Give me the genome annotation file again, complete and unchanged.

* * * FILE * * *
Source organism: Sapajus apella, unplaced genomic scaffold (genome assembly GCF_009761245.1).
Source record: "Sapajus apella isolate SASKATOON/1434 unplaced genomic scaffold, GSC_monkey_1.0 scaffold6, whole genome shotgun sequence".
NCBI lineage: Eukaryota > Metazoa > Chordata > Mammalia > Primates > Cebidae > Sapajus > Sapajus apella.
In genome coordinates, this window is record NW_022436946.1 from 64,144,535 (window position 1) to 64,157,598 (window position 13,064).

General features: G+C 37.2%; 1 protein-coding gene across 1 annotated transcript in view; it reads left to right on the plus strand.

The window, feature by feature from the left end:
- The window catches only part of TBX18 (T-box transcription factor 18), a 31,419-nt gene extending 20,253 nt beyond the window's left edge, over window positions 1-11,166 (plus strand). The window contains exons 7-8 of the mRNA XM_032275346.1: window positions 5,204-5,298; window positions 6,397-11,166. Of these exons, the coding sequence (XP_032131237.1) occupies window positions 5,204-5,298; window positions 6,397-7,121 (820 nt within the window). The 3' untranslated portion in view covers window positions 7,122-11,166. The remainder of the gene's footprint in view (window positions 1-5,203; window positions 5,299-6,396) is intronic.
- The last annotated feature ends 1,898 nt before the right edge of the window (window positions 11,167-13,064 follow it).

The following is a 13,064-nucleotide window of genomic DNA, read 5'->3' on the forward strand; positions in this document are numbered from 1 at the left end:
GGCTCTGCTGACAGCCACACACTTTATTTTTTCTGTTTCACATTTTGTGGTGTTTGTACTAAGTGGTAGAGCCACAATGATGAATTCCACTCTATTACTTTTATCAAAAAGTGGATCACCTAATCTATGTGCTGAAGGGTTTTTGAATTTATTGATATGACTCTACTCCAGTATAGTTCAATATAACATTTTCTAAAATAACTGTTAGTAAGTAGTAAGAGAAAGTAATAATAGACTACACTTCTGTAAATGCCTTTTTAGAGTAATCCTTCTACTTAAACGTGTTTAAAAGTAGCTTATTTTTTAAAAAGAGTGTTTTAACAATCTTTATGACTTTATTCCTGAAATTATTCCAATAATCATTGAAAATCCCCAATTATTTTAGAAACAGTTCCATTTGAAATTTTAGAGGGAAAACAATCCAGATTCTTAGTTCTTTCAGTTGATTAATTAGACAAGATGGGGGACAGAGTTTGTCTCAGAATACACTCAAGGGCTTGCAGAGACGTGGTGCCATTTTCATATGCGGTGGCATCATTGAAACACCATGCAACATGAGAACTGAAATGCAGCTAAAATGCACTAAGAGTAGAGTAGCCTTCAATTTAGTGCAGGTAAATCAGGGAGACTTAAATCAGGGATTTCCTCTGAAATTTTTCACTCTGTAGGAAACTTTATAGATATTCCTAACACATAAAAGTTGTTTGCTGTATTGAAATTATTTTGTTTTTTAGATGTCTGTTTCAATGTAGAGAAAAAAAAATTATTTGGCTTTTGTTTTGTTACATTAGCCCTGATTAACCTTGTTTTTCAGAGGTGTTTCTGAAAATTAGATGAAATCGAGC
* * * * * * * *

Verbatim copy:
Source organism: Sapajus apella, unplaced genomic scaffold (genome assembly GCF_009761245.1).
Source record: "Sapajus apella isolate SASKATOON/1434 unplaced genomic scaffold, GSC_monkey_1.0 scaffold6, whole genome shotgun sequence".
NCBI lineage: Eukaryota > Metazoa > Chordata > Mammalia > Primates > Cebidae > Sapajus > Sapajus apella.
In genome coordinates, this window is record NW_022436946.1 from 64,144,535 (window position 1) to 64,157,598 (window position 13,064).

General features: G+C 37.2%; 1 protein-coding gene across 1 annotated transcript in view; it reads left to right on the plus strand.

The window, feature by feature from the left end:
- The window catches only part of TBX18 (T-box transcription factor 18), a 31,419-nt gene extending 20,253 nt beyond the window's left edge, over window positions 1-11,166 (plus strand). The window contains exons 7-8 of the mRNA XM_032275346.1: window positions 5,204-5,298; window positions 6,397-11,166. Of these exons, the coding sequence (XP_032131237.1) occupies window positions 5,204-5,298; window positions 6,397-7,121 (820 nt within the window). The 3' untranslated portion in view covers window positions 7,122-11,166. The remainder of the gene's footprint in view (window positions 1-5,203; window positions 5,299-6,396) is intronic.
- The last annotated feature ends 1,898 nt before the right edge of the window (window positions 11,167-13,064 follow it).

The following is a 13,064-nucleotide window of genomic DNA, read 5'->3' on the forward strand; positions in this document are numbered from 1 at the left end:
GGCTCTGCTGACAGCCACACACTTTATTTTTTCTGTTTCACATTTTGTGGTGTTTGTACTAAGTGGTAGAGCCACAATGATGAATTCCACTCTATTACTTTTATCAAAAAGTGGATCACCTAATCTATGTGCTGAAGGGTTTTTGAATTTATTGATATGACTCTACTCCAGTATAGTTCAATATAACATTTTCTAAAATAACTGTTAGTAAGTAGTAAGAGAAAGTAATAATAGACTACACTTCTGTAAATGCCTTTTTAGAGTAATCCTTCTACTTAAACGTGTTTAAAAGTAGCTTATTTTTTAAAAAGAGTGTTTTAACAATCTTTATGACTTTATTCCTGAAATTATTCCAATAATCATTGAAAATCCCCAATTATTTTAGAAACAGTTCCATTTGAAATTTTAGAGGGAAAACAATCCAGATTCTTAGTTCTTTCAGTTGATTAATTAGACAAGATGGGGGACAGAGTTTGTCTCAGAATACACTCAAGGGCTTGCAGAGACGTGGTGCCATTTTCATATGCGGTGGCATCATTGAAACACCATGCAACATGAGAACTGAAATGCAGCTAAAATGCACTAAGAGTAGAGTAGCCTTCAATTTAGTGCAGGTAAATCAGGGAGACTTAAATCAGGGATTTCCTCTGAAATTTTTCACTCTGTAGGAAACTTTATAGATATTCCTAACACATAAAAGTTGTTTGCTGTATTGAAATTATTTTGTTTTTTAGATGTCTGTTTCAATGTAGAGAAAAAAAAATTATTTGGCTTTTGTTTTGTTACATTAGCCCTGATTAACCTTGTTTTTCAGAGGTGTTTCTGAAAATTAGATGAAATCGAGC